The Proust series is headed to NYC next week. The work will be displayed in book form as part of the art show for the American Psychoanalytic Association at the Waldorf Astoria Hotel. Images of all nine art pieces along with Dr. Barry’s explanatory text, the Proust quotation and the literal photographs will be printed in a large format book as a visual introduction to the project. Dr. Barry's book addresses the neuroscience of Marcel Proust’s In Search of Lost Time, specifically exploring the so-called “Proust phenomenon” in which intense, visceral memories are evoked by scents.
Flourish completes the series with a curving, organic composition in lush rich color. Going back to Proust’s In Search of Lost Time, this piece offers a complete re-ordering of space and time. Proust makes the argument that it is when past and present merge that time can be altered and even temporarily halted. Dr. Barry discusses the importance of this concept in the practice of psychoanalysis where “the halting of time occurs as the multiple layers of existence are allowed to exist simultaneously, and one can be as a child in the presence of one’s adult self, and use one’s adult self to heal the child."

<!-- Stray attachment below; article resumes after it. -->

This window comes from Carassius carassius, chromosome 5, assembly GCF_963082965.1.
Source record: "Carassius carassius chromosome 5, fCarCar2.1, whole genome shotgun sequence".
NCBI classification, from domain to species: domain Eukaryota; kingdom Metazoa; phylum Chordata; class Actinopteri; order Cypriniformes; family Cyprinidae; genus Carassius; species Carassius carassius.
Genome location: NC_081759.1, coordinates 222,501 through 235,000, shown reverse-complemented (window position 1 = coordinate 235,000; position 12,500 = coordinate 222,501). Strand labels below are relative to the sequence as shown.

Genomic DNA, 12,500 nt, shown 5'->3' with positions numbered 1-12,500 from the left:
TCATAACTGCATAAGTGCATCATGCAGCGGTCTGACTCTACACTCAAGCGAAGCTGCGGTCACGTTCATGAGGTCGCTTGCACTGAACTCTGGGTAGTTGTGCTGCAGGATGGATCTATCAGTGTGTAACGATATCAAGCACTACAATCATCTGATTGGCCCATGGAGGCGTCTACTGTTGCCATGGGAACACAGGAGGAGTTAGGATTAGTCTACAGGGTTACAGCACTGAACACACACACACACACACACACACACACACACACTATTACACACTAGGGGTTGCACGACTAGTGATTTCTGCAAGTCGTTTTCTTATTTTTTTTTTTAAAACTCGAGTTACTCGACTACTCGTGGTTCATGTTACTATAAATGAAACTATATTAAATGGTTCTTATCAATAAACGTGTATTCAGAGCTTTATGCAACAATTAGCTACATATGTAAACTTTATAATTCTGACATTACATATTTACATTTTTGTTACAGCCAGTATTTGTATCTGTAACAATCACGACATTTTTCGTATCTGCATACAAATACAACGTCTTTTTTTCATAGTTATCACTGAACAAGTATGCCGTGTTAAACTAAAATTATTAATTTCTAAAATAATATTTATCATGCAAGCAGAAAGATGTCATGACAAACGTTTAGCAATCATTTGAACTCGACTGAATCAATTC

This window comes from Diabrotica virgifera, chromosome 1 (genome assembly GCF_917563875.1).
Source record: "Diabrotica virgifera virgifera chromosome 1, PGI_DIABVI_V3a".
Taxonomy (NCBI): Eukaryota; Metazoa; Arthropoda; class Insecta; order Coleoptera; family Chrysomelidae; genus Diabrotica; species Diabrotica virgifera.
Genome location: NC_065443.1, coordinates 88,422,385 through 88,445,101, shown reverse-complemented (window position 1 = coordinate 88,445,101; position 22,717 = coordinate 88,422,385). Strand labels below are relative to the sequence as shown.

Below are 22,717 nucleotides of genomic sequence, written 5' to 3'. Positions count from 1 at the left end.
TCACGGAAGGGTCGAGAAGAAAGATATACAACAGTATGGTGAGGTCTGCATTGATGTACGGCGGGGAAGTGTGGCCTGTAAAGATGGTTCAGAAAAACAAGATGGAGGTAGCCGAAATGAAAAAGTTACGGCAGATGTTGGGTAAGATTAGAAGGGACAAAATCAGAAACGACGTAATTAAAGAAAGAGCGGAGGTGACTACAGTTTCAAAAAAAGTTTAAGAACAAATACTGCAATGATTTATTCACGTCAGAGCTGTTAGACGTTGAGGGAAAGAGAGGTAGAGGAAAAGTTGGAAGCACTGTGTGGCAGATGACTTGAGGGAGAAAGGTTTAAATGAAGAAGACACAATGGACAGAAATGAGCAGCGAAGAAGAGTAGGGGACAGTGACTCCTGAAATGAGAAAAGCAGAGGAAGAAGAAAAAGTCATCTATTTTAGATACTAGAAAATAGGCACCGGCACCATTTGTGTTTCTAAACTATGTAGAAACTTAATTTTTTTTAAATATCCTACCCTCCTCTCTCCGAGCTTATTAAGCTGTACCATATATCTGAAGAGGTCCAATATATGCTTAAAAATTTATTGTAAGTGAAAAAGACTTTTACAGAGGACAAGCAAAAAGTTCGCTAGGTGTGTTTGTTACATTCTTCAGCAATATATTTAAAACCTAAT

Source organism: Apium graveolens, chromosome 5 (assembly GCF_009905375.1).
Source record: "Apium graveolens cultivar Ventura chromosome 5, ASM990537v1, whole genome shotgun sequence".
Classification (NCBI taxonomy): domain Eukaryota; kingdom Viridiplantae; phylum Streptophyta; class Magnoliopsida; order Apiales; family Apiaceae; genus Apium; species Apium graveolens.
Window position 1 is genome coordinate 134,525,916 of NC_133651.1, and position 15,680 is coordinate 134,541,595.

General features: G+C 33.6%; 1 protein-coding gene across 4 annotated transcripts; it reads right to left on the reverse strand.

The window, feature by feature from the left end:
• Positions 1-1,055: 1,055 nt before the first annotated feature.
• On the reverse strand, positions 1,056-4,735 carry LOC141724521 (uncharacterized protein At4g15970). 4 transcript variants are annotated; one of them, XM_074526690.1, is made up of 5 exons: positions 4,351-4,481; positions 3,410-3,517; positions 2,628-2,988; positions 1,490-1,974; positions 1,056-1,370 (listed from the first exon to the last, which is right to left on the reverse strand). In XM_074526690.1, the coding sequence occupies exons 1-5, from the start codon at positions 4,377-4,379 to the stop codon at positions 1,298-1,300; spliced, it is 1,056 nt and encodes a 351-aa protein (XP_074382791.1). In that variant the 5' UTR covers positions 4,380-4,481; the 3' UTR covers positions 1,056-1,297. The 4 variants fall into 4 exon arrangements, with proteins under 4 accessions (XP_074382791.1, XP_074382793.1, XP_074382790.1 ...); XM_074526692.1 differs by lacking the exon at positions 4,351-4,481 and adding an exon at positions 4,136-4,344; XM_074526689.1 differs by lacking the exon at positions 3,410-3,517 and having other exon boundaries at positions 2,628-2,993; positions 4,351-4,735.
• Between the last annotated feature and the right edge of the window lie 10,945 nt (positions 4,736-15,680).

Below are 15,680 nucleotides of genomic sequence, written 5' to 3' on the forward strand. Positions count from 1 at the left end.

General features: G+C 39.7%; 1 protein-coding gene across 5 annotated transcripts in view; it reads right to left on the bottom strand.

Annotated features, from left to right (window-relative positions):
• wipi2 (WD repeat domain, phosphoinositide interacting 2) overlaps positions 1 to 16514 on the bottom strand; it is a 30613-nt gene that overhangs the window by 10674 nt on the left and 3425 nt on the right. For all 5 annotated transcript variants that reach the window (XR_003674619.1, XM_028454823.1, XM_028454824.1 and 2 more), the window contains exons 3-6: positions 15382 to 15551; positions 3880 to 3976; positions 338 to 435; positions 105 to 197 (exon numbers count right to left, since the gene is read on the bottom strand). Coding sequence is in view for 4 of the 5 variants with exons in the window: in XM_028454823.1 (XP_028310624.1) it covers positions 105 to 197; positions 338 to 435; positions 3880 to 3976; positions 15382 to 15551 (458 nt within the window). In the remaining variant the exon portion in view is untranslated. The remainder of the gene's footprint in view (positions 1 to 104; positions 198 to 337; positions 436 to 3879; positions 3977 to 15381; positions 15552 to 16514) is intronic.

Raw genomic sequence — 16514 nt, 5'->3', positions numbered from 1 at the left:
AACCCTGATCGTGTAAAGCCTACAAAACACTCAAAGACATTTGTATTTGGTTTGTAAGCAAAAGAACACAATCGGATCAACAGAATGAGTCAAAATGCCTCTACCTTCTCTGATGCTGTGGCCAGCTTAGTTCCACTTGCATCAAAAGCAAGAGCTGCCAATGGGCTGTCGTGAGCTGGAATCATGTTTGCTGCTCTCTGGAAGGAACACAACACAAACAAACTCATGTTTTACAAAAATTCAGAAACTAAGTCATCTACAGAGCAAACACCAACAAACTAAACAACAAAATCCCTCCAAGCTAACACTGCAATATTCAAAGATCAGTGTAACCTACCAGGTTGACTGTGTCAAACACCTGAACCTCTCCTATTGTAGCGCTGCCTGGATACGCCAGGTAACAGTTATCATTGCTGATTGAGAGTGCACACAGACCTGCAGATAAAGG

All compositional elements are reworked as curving and vining elements, suggesting the fluidity of time, interconnectedness of experience and potential for flourishing. Our central ‘constructive memory’ circles become a path that points to illumination and the concept of the journey. Curved and fragmented text elements connect to the importance of language as a tool in psychoanalysis. New ambiguous compositional elements can be read as a encoded information or connect with literal imagery in previous pieces.
Photographs serve as visual metaphors for the invisible processes of introspection, discovery and association. Images of the hippocampus--critical to the consolidation of memories--were provided courtesy of neuroscientist Justine Kupferman and tie back to the fundamental aim of the book project: to understand the neuroscience behind Marcel Proust.
The fragmented, disorienting Dream piece is drawn from this larger composition which offers a more complete image of journey and flourishing associated with the process of psychoanalysis.
See all pieces in the Proust series.